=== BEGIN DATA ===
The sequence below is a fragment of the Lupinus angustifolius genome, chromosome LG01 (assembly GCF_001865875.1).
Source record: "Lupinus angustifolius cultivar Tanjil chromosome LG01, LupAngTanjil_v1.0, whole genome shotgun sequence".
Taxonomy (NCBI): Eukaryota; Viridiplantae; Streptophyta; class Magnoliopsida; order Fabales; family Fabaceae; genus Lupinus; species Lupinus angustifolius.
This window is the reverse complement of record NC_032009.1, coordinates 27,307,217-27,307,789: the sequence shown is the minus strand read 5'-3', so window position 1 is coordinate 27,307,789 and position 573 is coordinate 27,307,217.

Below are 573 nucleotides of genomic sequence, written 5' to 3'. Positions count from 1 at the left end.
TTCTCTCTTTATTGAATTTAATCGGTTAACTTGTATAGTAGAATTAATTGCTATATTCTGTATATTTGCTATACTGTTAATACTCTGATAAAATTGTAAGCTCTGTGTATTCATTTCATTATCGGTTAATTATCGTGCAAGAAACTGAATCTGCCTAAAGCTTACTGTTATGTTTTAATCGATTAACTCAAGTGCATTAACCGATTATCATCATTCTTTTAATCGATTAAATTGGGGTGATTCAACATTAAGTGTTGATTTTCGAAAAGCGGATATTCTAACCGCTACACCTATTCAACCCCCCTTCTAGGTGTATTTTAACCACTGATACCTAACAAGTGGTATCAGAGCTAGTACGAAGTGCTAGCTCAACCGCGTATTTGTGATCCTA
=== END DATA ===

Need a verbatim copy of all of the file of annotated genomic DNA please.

The sequence below is a fragment of the Lupinus angustifolius genome, chromosome LG01 (assembly GCF_001865875.1).
Source record: "Lupinus angustifolius cultivar Tanjil chromosome LG01, LupAngTanjil_v1.0, whole genome shotgun sequence".
Taxonomy (NCBI): Eukaryota; Viridiplantae; Streptophyta; class Magnoliopsida; order Fabales; family Fabaceae; genus Lupinus; species Lupinus angustifolius.
This window is the reverse complement of record NC_032009.1, coordinates 27,307,217-27,307,789: the sequence shown is the minus strand read 5'-3', so window position 1 is coordinate 27,307,789 and position 573 is coordinate 27,307,217.

Below are 573 nucleotides of genomic sequence, written 5' to 3'. Positions count from 1 at the left end.
TTCTCTCTTTATTGAATTTAATCGGTTAACTTGTATAGTAGAATTAATTGCTATATTCTGTATATTTGCTATACTGTTAATACTCTGATAAAATTGTAAGCTCTGTGTATTCATTTCATTATCGGTTAATTATCGTGCAAGAAACTGAATCTGCCTAAAGCTTACTGTTATGTTTTAATCGATTAACTCAAGTGCATTAACCGATTATCATCATTCTTTTAATCGATTAAATTGGGGTGATTCAACATTAAGTGTTGATTTTCGAAAAGCGGATATTCTAACCGCTACACCTATTCAACCCCCCTTCTAGGTGTATTTTAACCACTGATACCTAACAAGTGGTATCAGAGCTAGTACGAAGTGCTAGCTCAACCGCGTATTTGTGATCCTA